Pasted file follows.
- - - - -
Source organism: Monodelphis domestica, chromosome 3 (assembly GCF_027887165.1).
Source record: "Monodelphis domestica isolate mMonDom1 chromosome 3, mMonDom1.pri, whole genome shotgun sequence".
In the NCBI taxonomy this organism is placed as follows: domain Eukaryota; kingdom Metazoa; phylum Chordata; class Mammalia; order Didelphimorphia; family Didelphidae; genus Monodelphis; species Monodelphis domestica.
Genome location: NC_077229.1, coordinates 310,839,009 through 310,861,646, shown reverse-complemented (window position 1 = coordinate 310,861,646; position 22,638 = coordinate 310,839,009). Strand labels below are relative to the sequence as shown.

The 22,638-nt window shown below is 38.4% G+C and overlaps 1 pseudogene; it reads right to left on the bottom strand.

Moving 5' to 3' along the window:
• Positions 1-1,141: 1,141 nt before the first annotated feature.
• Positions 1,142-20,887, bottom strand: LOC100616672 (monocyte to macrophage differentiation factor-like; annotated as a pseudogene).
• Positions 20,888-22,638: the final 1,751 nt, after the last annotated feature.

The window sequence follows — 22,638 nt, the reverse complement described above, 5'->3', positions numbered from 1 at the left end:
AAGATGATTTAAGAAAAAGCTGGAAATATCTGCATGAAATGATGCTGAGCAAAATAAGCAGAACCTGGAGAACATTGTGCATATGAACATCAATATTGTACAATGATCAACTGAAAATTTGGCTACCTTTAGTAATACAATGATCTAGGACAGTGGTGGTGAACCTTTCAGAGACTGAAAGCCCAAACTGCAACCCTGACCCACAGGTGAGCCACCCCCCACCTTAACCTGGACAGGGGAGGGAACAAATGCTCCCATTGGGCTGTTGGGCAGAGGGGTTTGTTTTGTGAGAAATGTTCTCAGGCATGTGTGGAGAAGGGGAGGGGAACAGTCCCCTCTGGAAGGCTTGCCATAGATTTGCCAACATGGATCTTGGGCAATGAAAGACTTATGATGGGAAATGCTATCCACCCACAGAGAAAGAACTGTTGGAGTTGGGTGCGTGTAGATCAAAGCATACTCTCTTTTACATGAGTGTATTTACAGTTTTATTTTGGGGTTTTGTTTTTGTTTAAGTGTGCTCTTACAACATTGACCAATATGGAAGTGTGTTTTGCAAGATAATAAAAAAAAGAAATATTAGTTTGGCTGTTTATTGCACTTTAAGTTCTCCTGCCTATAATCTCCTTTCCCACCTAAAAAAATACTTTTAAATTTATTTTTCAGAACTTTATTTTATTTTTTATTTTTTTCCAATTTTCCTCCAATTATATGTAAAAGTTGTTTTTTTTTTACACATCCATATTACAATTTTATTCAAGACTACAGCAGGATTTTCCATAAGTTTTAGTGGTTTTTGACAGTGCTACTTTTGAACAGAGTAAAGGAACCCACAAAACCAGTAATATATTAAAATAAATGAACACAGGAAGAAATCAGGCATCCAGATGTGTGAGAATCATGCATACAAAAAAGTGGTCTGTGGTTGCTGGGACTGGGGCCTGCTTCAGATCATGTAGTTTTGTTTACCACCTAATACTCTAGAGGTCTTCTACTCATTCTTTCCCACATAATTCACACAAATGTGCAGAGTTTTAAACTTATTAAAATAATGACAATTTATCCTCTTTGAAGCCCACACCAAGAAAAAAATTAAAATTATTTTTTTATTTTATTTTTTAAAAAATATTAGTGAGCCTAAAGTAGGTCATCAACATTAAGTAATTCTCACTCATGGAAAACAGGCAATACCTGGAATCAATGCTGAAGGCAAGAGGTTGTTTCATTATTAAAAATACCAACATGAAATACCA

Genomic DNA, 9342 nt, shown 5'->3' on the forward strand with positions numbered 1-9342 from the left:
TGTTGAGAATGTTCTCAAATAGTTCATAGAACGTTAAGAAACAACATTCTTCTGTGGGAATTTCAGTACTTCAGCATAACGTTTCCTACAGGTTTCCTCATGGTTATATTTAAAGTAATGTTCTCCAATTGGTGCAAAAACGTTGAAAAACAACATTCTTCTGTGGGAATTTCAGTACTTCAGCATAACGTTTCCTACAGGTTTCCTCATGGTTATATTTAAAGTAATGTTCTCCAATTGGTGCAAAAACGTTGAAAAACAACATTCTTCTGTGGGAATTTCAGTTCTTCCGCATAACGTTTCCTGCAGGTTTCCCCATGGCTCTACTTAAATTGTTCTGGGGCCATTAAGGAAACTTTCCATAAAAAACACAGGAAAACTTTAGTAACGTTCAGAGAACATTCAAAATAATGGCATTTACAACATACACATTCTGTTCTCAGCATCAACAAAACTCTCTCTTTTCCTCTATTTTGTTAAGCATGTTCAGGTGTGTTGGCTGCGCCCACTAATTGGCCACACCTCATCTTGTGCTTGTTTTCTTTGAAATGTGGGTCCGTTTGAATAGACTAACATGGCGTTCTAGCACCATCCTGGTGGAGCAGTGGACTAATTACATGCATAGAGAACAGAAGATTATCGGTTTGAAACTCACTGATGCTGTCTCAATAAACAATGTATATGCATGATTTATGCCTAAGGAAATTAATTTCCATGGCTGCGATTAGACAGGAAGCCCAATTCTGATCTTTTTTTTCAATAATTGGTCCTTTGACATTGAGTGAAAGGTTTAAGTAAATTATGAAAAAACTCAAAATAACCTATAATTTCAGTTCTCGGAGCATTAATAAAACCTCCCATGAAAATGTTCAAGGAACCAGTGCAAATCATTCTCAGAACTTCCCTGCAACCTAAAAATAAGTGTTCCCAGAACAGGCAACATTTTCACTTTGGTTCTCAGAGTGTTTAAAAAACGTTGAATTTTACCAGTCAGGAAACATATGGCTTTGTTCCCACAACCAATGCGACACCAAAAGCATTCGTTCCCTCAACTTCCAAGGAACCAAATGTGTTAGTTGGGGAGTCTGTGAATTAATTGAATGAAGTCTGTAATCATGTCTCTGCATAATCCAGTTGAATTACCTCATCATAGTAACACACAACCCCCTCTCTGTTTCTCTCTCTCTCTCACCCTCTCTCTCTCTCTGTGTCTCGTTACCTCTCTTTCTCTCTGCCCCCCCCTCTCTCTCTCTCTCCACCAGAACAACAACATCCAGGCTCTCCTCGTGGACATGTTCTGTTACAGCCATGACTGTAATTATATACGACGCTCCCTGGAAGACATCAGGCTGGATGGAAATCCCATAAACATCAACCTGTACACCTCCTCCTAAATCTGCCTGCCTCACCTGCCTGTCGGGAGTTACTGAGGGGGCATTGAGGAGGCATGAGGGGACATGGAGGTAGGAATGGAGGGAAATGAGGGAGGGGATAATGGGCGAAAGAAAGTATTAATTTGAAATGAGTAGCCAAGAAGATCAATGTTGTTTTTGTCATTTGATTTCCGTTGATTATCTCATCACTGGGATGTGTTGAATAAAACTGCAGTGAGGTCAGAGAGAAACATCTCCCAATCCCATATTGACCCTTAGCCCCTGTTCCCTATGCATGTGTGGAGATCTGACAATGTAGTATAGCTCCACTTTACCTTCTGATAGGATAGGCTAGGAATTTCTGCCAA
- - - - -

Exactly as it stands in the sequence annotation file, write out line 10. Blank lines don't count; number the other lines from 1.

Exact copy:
The window sequence follows — 22,638 nt, the reverse complement described above, 5'->3', positions numbered from 1 at the left end: